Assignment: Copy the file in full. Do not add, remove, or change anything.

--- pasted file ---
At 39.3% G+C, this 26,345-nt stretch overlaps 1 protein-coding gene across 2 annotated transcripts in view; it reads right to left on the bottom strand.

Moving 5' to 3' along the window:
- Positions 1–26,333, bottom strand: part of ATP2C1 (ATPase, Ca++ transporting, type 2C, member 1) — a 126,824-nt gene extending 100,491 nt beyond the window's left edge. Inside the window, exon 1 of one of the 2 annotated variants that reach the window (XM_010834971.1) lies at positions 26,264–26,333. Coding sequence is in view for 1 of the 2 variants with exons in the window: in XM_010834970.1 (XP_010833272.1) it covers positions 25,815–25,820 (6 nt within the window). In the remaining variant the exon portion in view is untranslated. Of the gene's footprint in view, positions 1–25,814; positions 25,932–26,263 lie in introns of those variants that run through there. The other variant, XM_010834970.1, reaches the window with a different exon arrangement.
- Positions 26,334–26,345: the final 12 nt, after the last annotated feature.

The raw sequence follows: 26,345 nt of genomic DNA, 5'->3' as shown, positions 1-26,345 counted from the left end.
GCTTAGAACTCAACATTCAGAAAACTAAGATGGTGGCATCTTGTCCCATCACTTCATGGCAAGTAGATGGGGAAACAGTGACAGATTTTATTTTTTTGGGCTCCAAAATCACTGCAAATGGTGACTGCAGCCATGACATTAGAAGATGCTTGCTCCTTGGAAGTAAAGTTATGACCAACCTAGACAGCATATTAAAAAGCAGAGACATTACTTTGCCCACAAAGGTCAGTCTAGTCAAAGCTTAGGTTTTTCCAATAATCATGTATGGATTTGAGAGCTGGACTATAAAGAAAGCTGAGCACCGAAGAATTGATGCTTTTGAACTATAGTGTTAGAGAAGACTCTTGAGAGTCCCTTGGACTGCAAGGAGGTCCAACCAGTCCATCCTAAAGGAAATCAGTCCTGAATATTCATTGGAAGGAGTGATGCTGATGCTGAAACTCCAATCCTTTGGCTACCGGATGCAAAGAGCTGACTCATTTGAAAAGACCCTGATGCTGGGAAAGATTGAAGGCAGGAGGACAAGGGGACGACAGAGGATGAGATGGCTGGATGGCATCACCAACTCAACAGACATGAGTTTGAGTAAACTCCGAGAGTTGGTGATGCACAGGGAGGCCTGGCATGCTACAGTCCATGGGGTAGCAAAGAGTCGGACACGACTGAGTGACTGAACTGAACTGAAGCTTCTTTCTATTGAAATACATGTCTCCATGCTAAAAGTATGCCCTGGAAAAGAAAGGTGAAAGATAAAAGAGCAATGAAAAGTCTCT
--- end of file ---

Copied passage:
At 39.3% G+C, this 26,345-nt stretch overlaps 1 protein-coding gene across 2 annotated transcripts in view; it reads right to left on the bottom strand.

Moving 5' to 3' along the window:
- Positions 1–26,333, bottom strand: part of ATP2C1 (ATPase, Ca++ transporting, type 2C, member 1) — a 126,824-nt gene extending 100,491 nt beyond the window's left edge. Inside the window, exon 1 of one of the 2 annotated variants that reach the window (XM_010834971.1) lies at positions 26,264–26,333. Coding sequence is in view for 1 of the 2 variants with exons in the window: in XM_010834970.1 (XP_010833272.1) it covers positions 25,815–25,820 (6 nt within the window). In the remaining variant the exon portion in view is untranslated. Of the gene's footprint in view, positions 1–25,814; positions 25,932–26,263 lie in introns of those variants that run through there. The other variant, XM_010834970.1, reaches the window with a different exon arrangement.
- Positions 26,334–26,345: the final 12 nt, after the last annotated feature.

The raw sequence follows: 26,345 nt of genomic DNA, 5'->3' as shown, positions 1-26,345 counted from the left end.
GCTTAGAACTCAACATTCAGAAAACTAAGATGGTGGCATCTTGTCCCATCACTTCATGGCAAGTAGATGGGGAAACAGTGACAGATTTTATTTTTTTGGGCTCCAAAATCACTGCAAATGGTGACTGCAGCCATGACATTAGAAGATGCTTGCTCCTTGGAAGTAAAGTTATGACCAACCTAGACAGCATATTAAAAAGCAGAGACATTACTTTGCCCACAAAGGTCAGTCTAGTCAAAGCTTAGGTTTTTCCAATAATCATGTATGGATTTGAGAGCTGGACTATAAAGAAAGCTGAGCACCGAAGAATTGATGCTTTTGAACTATAGTGTTAGAGAAGACTCTTGAGAGTCCCTTGGACTGCAAGGAGGTCCAACCAGTCCATCCTAAAGGAAATCAGTCCTGAATATTCATTGGAAGGAGTGATGCTGATGCTGAAACTCCAATCCTTTGGCTACCGGATGCAAAGAGCTGACTCATTTGAAAAGACCCTGATGCTGGGAAAGATTGAAGGCAGGAGGACAAGGGGACGACAGAGGATGAGATGGCTGGATGGCATCACCAACTCAACAGACATGAGTTTGAGTAAACTCCGAGAGTTGGTGATGCACAGGGAGGCCTGGCATGCTACAGTCCATGGGGTAGCAAAGAGTCGGACACGACTGAGTGACTGAACTGAACTGAAGCTTCTTTCTATTGAAATACATGTCTCCATGCTAAAAGTATGCCCTGGAAAAGAAAGGTGAAAGATAAAAGAGCAATGAAAAGTCTCT